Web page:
A world that is typically hidden beneath the waters has been enjoying the sun along the parched Mississippi River. New islands, shipwreck wrecks, and a large assortment of lost nautical gear have all broken the surface in recent weeks. Barges stranded in the mud or waiting their turn to advance down a constrained route have blocked what little waterway is left. Many residents of the riverside communities have traveled outside, both on foot and by boat, to take in the frightening spectacle.
As drought drops, the water level in the Mississippi, shipwrecks surface, and worries rise.
The drought that has plagued the Midwest for more than five years has lowered the water level in America's most iconic river, exposing dozens of sunken vessels from its banks. The most recent discoveries are a reminder of the perils of navigating a shallow and treacherous frontier. Archaeologists have found 60 to 75 wrecks this year alone from Minnesota to Louisiana, including an 1856 steamer discovered near Memphis, Tennessee; a three-masted Great Lakes schooner found near Helena, Arkansas; and another steamboat pulled up in southern Illinois with an intact cargo hold containing whiskey kegs.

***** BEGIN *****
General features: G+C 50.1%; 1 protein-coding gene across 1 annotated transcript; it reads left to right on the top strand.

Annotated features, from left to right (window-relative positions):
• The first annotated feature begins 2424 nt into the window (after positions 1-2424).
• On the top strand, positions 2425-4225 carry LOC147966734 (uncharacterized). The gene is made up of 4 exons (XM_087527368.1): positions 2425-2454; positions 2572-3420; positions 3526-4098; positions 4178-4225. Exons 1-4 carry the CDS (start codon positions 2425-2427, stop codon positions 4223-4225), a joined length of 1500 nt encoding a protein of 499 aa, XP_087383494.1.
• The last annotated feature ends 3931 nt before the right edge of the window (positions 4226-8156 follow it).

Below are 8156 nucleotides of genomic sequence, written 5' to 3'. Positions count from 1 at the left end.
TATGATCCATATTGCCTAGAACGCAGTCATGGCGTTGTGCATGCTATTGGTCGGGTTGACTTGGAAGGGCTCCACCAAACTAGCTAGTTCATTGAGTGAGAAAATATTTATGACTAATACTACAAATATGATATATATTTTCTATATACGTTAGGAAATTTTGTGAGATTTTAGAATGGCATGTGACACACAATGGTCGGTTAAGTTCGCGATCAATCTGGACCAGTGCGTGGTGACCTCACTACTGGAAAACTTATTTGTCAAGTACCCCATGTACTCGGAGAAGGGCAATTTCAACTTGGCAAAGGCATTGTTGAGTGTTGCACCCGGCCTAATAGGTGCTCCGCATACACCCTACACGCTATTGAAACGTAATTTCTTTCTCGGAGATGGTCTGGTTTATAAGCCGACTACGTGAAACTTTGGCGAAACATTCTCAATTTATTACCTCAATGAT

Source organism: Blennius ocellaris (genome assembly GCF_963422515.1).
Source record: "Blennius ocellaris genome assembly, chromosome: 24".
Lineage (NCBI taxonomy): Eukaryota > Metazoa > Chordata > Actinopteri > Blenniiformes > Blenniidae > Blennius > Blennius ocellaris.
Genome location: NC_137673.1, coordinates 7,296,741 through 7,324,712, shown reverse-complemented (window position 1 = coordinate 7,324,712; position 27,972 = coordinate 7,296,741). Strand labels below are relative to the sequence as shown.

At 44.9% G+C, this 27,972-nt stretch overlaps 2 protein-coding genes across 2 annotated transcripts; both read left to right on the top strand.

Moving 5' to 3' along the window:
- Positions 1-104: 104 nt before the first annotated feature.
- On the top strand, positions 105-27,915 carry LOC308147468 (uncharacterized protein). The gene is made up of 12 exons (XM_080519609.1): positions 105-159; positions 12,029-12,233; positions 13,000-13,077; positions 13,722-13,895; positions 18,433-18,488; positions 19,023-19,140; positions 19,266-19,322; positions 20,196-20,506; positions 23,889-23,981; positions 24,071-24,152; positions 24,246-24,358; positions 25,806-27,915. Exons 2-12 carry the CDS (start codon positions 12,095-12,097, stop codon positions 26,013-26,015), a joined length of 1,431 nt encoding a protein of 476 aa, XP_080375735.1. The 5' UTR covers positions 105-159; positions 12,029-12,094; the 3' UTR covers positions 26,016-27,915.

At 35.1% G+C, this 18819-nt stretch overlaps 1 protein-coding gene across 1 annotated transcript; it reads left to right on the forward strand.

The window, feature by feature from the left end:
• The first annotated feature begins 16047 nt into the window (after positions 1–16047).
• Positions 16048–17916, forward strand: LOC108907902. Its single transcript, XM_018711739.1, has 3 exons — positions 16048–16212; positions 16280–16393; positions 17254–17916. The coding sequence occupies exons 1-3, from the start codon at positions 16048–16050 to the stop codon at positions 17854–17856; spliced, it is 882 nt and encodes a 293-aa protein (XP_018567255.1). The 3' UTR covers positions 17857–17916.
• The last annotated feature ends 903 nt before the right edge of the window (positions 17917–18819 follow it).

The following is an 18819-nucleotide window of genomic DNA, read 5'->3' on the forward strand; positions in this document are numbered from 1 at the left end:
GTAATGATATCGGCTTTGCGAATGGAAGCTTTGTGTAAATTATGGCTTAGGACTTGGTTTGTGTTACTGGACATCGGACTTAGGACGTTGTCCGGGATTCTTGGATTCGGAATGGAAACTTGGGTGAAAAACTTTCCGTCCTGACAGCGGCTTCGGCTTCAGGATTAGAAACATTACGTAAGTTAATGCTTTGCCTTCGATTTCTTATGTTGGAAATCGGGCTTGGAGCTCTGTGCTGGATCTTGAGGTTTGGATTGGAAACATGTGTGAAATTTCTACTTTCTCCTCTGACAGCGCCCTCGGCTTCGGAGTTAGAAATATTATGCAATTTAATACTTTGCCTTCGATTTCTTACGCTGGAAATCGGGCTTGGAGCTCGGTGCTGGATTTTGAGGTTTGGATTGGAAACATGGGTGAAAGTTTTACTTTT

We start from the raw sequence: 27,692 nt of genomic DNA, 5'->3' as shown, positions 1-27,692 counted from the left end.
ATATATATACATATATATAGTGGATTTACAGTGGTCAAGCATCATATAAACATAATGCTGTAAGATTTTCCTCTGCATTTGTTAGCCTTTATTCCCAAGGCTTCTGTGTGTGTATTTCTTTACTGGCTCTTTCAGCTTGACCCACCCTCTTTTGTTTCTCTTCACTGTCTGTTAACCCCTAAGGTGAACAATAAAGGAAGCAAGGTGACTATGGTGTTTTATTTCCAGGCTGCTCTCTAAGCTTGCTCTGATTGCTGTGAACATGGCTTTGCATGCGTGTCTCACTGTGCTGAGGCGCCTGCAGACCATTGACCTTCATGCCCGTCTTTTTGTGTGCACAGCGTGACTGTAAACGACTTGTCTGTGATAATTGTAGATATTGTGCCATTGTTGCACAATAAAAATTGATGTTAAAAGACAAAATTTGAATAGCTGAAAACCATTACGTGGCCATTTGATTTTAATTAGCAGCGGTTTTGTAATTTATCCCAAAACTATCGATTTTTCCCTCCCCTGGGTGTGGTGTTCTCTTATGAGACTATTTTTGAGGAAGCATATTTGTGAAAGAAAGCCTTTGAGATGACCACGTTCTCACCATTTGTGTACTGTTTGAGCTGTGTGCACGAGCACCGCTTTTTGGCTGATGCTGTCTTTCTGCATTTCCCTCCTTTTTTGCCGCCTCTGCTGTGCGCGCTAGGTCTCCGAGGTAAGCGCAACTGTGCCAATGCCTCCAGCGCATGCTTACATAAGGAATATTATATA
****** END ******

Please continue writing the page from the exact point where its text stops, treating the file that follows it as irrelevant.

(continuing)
"As the river water level continues to recede, we can expect more of these impacts," said Dirk Hackett, a senior director at the National Trust for Historic Preservation. "We haven't seen these types of conditions since the early 1990s."
The ongoing drought has also forced farmers to abandon thousands of acres of farmland, sometimes taking their tractors out into the Mississippi as they wait for water levels to rise again. Meanwhile, it has become so shallow that barges are sitting idle at some dockyards along the river, and federal officials have had to open shipping lanes in places that have rarely been passable.
The drought has affected much of the grain-growing region of the Midwest, with nearly two-thirds of Illinois, Indiana, and Missouri under "severe drought," according to this week's report from the US Drought Monitor.
"This is the most significant drop in water levels in recorded history," said Mike Wissman, president of American Waterways Operators (AWO), a trade association representing more than 400 tow boat operators who travel mainly on America's navigable waters. "There are places where it's not uncommon for boats to get stuck."
The drop in water level has caused a few boats to become stranded and fall apart.
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